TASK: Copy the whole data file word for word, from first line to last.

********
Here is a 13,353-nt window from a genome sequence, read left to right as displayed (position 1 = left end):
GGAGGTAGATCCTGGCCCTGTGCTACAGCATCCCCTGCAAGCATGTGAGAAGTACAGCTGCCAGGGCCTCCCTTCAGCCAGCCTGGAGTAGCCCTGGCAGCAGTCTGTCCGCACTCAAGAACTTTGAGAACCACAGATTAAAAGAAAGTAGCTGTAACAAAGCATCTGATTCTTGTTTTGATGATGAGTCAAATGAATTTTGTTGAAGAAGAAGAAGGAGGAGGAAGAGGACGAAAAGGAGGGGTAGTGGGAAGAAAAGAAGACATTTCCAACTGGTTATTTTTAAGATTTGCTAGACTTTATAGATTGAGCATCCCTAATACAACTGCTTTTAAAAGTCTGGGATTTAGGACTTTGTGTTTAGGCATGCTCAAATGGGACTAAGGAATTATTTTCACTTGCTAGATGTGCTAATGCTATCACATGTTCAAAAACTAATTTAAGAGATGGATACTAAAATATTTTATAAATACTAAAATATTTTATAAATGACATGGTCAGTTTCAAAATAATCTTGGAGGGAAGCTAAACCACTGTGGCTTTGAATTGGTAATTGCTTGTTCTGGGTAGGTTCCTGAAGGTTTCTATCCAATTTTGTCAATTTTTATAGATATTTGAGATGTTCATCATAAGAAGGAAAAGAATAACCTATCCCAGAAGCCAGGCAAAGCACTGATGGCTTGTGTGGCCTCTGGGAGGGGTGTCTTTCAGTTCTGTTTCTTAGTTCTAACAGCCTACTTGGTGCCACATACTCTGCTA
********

Here is a 13,353-nt window from a genome sequence, read left to right as displayed (position 1 = left end):
GGAGGTAGATCCTGGCCCTGTGCTACAGCATCCCCTGCAAGCATGTGAGAAGTACAGCTGCCAGGGCCTCCCTTCAGCCAGCCTGGAGTAGCCCTGGCAGCAGTCTGTCCGCACTCAAGAACTTTGAGAACCACAGATTAAAAGAAAGTAGCTGTAACAAAGCATCTGATTCTTGTTTTGATGATGAGTCAAATGAATTTTGTTGAAGAAGAAGAAGGAGGAGGAAGAGGACGAAAAGGAGGGGTAGTGGGAAGAAAAGAAGACATTTCCAACTGGTTATTTTTAAGATTTGCTAGACTTTATAGATTGAGCATCCCTAATACAACTGCTTTTAAAAGTCTGGGATTTAGGACTTTGTGTTTAGGCATGCTCAAATGGGACTAAGGAATTATTTTCACTTGCTAGATGTGCTAATGCTATCACATGTTCAAAAACTAATTTAAGAGATGGATACTAAAATATTTTATAAATACTAAAATATTTTATAAATGACATGGTCAGTTTCAAAATAATCTTGGAGGGAAGCTAAACCACTGTGGCTTTGAATTGGTAATTGCTTGTTCTGGGTAGGTTCCTGAAGGTTTCTATCCAATTTTGTCAATTTTTATAGATATTTGAGATGTTCATCATAAGAAGGAAAAGAATAACCTATCCCAGAAGCCAGGCAAAGCACTGATGGCTTGTGTGGCCTCTGGGAGGGGTGTCTTTCAGTTCTGTTTCTTAGTTCTAACAGCCTACTTGGTGCCACATACTCTGCTA